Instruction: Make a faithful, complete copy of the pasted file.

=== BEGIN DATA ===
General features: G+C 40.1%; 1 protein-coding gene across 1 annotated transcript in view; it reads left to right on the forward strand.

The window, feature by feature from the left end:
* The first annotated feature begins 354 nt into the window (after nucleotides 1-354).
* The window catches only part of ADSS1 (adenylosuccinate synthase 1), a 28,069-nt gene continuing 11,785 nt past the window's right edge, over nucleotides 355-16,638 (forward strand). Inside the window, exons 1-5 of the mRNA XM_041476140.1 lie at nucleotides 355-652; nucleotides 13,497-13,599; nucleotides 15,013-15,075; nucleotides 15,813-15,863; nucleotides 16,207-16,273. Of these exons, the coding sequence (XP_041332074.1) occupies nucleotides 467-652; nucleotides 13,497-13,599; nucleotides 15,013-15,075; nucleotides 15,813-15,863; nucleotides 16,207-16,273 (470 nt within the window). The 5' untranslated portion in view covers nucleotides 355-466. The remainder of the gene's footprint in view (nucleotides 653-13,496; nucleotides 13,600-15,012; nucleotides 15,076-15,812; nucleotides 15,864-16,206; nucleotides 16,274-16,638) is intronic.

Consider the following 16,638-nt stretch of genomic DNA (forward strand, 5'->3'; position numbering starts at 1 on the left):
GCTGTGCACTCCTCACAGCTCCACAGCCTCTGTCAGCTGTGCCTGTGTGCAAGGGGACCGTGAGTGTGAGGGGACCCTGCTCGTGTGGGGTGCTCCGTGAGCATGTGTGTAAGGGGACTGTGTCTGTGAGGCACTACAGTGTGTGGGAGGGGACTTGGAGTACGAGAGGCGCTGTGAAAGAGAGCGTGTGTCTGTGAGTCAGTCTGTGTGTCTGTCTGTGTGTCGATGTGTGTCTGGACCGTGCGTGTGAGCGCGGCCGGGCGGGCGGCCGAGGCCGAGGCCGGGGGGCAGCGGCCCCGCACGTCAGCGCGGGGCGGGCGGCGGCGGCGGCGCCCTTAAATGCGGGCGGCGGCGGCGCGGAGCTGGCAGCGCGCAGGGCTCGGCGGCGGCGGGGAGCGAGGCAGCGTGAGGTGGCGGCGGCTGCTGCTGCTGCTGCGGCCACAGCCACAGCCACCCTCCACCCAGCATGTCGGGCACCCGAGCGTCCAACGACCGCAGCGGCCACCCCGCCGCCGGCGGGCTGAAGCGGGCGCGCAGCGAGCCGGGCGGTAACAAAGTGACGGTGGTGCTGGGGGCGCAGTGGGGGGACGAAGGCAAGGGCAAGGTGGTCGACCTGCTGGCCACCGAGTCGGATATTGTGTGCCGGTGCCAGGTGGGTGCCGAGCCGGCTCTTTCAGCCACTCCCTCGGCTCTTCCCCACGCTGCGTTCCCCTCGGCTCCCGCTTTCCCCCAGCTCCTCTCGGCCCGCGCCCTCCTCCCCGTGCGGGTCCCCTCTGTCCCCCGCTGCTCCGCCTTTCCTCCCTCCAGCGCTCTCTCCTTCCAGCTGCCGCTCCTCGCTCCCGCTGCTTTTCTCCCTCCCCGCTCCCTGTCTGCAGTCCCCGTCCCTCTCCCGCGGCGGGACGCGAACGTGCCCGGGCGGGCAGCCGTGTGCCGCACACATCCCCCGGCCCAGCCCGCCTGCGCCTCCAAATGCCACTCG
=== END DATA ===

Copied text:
General features: G+C 40.1%; 1 protein-coding gene across 1 annotated transcript in view; it reads left to right on the forward strand.

The window, feature by feature from the left end:
* The first annotated feature begins 354 nt into the window (after nucleotides 1-354).
* The window catches only part of ADSS1 (adenylosuccinate synthase 1), a 28,069-nt gene continuing 11,785 nt past the window's right edge, over nucleotides 355-16,638 (forward strand). Inside the window, exons 1-5 of the mRNA XM_041476140.1 lie at nucleotides 355-652; nucleotides 13,497-13,599; nucleotides 15,013-15,075; nucleotides 15,813-15,863; nucleotides 16,207-16,273. Of these exons, the coding sequence (XP_041332074.1) occupies nucleotides 467-652; nucleotides 13,497-13,599; nucleotides 15,013-15,075; nucleotides 15,813-15,863; nucleotides 16,207-16,273 (470 nt within the window). The 5' untranslated portion in view covers nucleotides 355-466. The remainder of the gene's footprint in view (nucleotides 653-13,496; nucleotides 13,600-15,012; nucleotides 15,076-15,812; nucleotides 15,864-16,206; nucleotides 16,274-16,638) is intronic.

Consider the following 16,638-nt stretch of genomic DNA (forward strand, 5'->3'; position numbering starts at 1 on the left):
GCTGTGCACTCCTCACAGCTCCACAGCCTCTGTCAGCTGTGCCTGTGTGCAAGGGGACCGTGAGTGTGAGGGGACCCTGCTCGTGTGGGGTGCTCCGTGAGCATGTGTGTAAGGGGACTGTGTCTGTGAGGCACTACAGTGTGTGGGAGGGGACTTGGAGTACGAGAGGCGCTGTGAAAGAGAGCGTGTGTCTGTGAGTCAGTCTGTGTGTCTGTCTGTGTGTCGATGTGTGTCTGGACCGTGCGTGTGAGCGCGGCCGGGCGGGCGGCCGAGGCCGAGGCCGGGGGGCAGCGGCCCCGCACGTCAGCGCGGGGCGGGCGGCGGCGGCGGCGCCCTTAAATGCGGGCGGCGGCGGCGCGGAGCTGGCAGCGCGCAGGGCTCGGCGGCGGCGGGGAGCGAGGCAGCGTGAGGTGGCGGCGGCTGCTGCTGCTGCTGCGGCCACAGCCACAGCCACCCTCCACCCAGCATGTCGGGCACCCGAGCGTCCAACGACCGCAGCGGCCACCCCGCCGCCGGCGGGCTGAAGCGGGCGCGCAGCGAGCCGGGCGGTAACAAAGTGACGGTGGTGCTGGGGGCGCAGTGGGGGGACGAAGGCAAGGGCAAGGTGGTCGACCTGCTGGCCACCGAGTCGGATATTGTGTGCCGGTGCCAGGTGGGTGCCGAGCCGGCTCTTTCAGCCACTCCCTCGGCTCTTCCCCACGCTGCGTTCCCCTCGGCTCCCGCTTTCCCCCAGCTCCTCTCGGCCCGCGCCCTCCTCCCCGTGCGGGTCCCCTCTGTCCCCCGCTGCTCCGCCTTTCCTCCCTCCAGCGCTCTCTCCTTCCAGCTGCCGCTCCTCGCTCCCGCTGCTTTTCTCCCTCCCCGCTCCCTGTCTGCAGTCCCCGTCCCTCTCCCGCGGCGGGACGCGAACGTGCCCGGGCGGGCAGCCGTGTGCCGCACACATCCCCCGGCCCAGCCCGCCTGCGCCTCCAAATGCCACTCG